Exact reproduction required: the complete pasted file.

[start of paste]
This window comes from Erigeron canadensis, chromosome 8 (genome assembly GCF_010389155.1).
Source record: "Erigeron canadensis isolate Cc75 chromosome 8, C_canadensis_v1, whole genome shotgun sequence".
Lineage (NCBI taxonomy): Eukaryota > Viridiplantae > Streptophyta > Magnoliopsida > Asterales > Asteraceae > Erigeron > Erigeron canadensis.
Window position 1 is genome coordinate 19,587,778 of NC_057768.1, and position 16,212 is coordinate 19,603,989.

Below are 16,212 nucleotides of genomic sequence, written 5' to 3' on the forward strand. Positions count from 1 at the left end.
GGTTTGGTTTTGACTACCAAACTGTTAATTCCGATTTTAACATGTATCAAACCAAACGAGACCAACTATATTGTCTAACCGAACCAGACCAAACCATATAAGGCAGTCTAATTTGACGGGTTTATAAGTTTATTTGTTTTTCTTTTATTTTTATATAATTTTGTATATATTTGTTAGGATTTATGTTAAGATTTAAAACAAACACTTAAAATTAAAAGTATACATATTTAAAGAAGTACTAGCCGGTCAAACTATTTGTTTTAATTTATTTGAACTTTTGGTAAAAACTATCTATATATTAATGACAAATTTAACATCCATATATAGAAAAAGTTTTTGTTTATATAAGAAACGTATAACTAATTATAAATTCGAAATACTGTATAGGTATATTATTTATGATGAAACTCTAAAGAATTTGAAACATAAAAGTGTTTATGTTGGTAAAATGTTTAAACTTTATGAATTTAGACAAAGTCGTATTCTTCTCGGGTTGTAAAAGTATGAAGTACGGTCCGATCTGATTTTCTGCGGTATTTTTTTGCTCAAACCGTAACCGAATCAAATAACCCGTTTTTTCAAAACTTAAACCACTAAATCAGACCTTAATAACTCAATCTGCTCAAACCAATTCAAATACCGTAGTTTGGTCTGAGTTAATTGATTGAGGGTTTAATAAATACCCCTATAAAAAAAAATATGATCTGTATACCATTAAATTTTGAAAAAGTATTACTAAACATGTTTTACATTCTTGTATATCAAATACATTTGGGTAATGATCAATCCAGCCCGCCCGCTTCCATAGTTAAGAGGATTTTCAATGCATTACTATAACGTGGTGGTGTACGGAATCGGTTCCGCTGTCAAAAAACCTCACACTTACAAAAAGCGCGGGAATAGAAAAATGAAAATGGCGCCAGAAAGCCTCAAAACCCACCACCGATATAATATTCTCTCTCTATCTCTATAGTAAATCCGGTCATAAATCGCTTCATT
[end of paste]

This window comes from Erigeron canadensis, chromosome 8 (genome assembly GCF_010389155.1).
Source record: "Erigeron canadensis isolate Cc75 chromosome 8, C_canadensis_v1, whole genome shotgun sequence".
Lineage (NCBI taxonomy): Eukaryota > Viridiplantae > Streptophyta > Magnoliopsida > Asterales > Asteraceae > Erigeron > Erigeron canadensis.
Window position 1 is genome coordinate 19,587,778 of NC_057768.1, and position 16,212 is coordinate 19,603,989.

Below are 16,212 nucleotides of genomic sequence, written 5' to 3' on the forward strand. Positions count from 1 at the left end.
GGTTTGGTTTTGACTACCAAACTGTTAATTCCGATTTTAACATGTATCAAACCAAACGAGACCAACTATATTGTCTAACCGAACCAGACCAAACCATATAAGGCAGTCTAATTTGACGGGTTTATAAGTTTATTTGTTTTTCTTTTATTTTTATATAATTTTGTATATATTTGTTAGGATTTATGTTAAGATTTAAAACAAACACTTAAAATTAAAAGTATACATATTTAAAGAAGTACTAGCCGGTCAAACTATTTGTTTTAATTTATTTGAACTTTTGGTAAAAACTATCTATATATTAATGACAAATTTAACATCCATATATAGAAAAAGTTTTTGTTTATATAAGAAACGTATAACTAATTATAAATTCGAAATACTGTATAGGTATATTATTTATGATGAAACTCTAAAGAATTTGAAACATAAAAGTGTTTATGTTGGTAAAATGTTTAAACTTTATGAATTTAGACAAAGTCGTATTCTTCTCGGGTTGTAAAAGTATGAAGTACGGTCCGATCTGATTTTCTGCGGTATTTTTTTGCTCAAACCGTAACCGAATCAAATAACCCGTTTTTTCAAAACTTAAACCACTAAATCAGACCTTAATAACTCAATCTGCTCAAACCAATTCAAATACCGTAGTTTGGTCTGAGTTAATTGATTGAGGGTTTAATAAATACCCCTATAAAAAAAAATATGATCTGTATACCATTAAATTTTGAAAAAGTATTACTAAACATGTTTTACATTCTTGTATATCAAATACATTTGGGTAATGATCAATCCAGCCCGCCCGCTTCCATAGTTAAGAGGATTTTCAATGCATTACTATAACGTGGTGGTGTACGGAATCGGTTCCGCTGTCAAAAAACCTCACACTTACAAAAAGCGCGGGAATAGAAAAATGAAAATGGCGCCAGAAAGCCTCAAAACCCACCACCGATATAATATTCTCTCTCTATCTCTATAGTAAATCCGGTCATAAATCGCTTCATT